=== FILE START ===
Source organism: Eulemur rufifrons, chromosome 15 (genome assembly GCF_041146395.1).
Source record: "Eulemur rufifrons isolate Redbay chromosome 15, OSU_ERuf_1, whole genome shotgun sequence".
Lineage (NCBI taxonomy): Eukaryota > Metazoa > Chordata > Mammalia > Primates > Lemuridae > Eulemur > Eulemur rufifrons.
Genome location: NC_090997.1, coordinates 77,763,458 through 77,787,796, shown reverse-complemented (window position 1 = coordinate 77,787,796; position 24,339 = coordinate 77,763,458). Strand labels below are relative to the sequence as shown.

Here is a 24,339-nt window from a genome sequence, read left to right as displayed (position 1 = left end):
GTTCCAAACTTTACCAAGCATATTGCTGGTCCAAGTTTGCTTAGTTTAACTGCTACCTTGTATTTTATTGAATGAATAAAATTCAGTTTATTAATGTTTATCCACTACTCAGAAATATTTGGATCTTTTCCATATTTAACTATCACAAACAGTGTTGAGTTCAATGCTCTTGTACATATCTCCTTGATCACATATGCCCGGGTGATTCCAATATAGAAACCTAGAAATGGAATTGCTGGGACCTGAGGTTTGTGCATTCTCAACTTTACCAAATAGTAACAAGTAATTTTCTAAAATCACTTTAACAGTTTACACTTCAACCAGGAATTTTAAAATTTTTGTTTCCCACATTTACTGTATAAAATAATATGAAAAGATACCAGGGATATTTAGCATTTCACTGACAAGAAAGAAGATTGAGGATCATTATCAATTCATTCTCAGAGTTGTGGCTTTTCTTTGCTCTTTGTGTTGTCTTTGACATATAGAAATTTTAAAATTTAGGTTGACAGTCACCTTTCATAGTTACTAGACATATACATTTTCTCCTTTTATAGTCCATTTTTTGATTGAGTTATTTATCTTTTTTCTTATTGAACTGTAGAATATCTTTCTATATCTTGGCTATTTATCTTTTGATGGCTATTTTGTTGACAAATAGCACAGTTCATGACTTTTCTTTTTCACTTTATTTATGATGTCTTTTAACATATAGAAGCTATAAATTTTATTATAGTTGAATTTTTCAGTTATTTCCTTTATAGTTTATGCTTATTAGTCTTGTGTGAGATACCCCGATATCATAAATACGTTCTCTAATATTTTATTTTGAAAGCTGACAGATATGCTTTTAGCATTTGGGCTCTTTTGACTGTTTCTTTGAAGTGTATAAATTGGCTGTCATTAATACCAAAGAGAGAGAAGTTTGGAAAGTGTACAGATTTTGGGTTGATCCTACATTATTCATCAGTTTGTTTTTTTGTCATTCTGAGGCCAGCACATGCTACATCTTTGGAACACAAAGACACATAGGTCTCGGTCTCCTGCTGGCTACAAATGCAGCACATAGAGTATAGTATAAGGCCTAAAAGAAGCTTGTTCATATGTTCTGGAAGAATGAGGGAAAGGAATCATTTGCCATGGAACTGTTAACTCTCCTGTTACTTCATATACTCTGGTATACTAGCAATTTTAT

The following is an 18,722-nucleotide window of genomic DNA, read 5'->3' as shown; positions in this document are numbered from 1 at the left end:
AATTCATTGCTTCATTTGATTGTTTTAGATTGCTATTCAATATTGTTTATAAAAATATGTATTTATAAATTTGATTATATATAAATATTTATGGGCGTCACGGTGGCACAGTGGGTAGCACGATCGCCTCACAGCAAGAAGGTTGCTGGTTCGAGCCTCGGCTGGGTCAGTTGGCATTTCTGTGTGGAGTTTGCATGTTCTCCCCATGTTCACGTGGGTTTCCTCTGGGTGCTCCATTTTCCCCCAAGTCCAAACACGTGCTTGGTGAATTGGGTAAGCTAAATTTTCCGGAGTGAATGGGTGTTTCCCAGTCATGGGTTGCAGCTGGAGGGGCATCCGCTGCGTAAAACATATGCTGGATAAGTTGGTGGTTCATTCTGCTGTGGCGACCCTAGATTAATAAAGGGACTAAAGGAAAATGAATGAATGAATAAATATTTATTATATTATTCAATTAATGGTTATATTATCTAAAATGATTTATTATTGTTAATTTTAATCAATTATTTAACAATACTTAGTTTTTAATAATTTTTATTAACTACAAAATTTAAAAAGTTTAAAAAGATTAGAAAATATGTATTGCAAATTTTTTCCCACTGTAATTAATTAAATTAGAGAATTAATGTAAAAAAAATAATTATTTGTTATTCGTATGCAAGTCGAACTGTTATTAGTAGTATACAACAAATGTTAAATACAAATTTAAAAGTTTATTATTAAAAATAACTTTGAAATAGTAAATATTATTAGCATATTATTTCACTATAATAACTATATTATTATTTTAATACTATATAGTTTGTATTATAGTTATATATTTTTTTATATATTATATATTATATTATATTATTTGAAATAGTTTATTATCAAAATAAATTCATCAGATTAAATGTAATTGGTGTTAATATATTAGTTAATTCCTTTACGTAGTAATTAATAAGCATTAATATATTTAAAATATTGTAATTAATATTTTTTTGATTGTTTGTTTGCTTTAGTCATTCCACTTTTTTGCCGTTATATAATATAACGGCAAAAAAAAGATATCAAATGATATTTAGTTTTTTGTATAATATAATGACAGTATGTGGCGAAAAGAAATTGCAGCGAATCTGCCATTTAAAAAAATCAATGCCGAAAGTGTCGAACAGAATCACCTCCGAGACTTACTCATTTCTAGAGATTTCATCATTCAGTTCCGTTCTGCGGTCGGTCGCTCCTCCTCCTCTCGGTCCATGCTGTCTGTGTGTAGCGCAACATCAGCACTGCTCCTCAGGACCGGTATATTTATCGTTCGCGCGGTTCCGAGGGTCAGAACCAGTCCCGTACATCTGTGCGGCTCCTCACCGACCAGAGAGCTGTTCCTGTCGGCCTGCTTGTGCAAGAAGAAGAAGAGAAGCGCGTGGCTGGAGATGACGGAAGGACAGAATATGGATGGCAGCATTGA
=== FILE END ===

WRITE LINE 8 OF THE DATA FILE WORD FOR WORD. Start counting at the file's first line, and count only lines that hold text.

AATTCATTGCTTCATTTGATTGTTTTAGATTGCTATTCAATATTGTTTATAAAAATATGTATTTATAAATTTGATTATATATAAATATTTATGGGCGTCACGGTGGCACAGTGGGTAGCACGATCGCCTCACAGCAAGAAGGTTGCTGGTTCGAGCCTCGGCTGGGTCAGTTGGCATTTCTGTGTGGAGTTTGCATGTTCTCCCCATGTTCACGTGGGTTTCCTCTGGGTGCTCCATTTTCCCCCAAGTCCAAACACGTGCTTGGTGAATTGGGTAAGCTAAATTTTCCGGAGTGAATGGGTGTTTCCCAGTCATGGGTTGCAGCTGGAGGGGCATCCGCTGCGTAAAACATATGCTGGATAAGTTGGTGGTTCATTCTGCTGTGGCGACCCTAGATTAATAAAGGGACTAAAGGAAAATGAATGAATGAATAAATATTTATTATATTATTCAATTAATGGTTATATTATCTAAAATGATTTATTATTGTTAATTTTAATCAATTATTTAACAATACTTAGTTTTTAATAATTTTTATTAACTACAAAATTTAAAAAGTTTAAAAAGATTAGAAAATATGTATTGCAAATTTTTTCCCACTGTAATTAATTAAATTAGAGAATTAATGTAAAAAAAATAATTATTTGTTATTCGTATGCAAGTCGAACTGTTATTAGTAGTATACAACAAATGTTAAATACAAATTTAAAAGTTTATTATTAAAAATAACTTTGAAATAGTAAATATTATTAGCATATTATTTCACTATAATAACTATATTATTATTTTAATACTATATAGTTTGTATTATAGTTATATATTTTTTTATATATTATATATTATATTATATTATTTGAAATAGTTTATTATCAAAATAAATTCATCAGATTAAATGTAATTGGTGTTAATATATTAGTTAATTCCTTTACGTAGTAATTAATAAGCATTAATATATTTAAAATATTGTAATTAATATTTTTTTGATTGTTTGTTTGCTTTAGTCATTCCACTTTTTTGCCGTTATATAATATAACGGCAAAAAAAAGATATCAAATGATATTTAGTTTTTTGTATAATATAATGACAGTATGTGGCGAAAAGAAATTGCAGCGAATCTGCCATTTAAAAAAATCAATGCCGAAAGTGTCGAACAGAATCACCTCCGAGACTTACTCATTTCTAGAGATTTCATCATTCAGTTCCGTTCTGCGGTCGGTCGCTCCTCCTCCTCTCGGTCCATGCTGTCTGTGTGTAGCGCAACATCAGCACTGCTCCTCAGGACCGGTATATTTATCGTTCGCGCGGTTCCGAGGGTCAGAACCAGTCCCGTACATCTGTGCGGCTCCTCACCGACCAGAGAGCTGTTCCTGTCGGCCTGCTTGTGCAAGAAGAAGAAGAGAAGCGCGTGGCTGGAGATGACGGAAGGACAGAATATGGATGGCAGCATTGA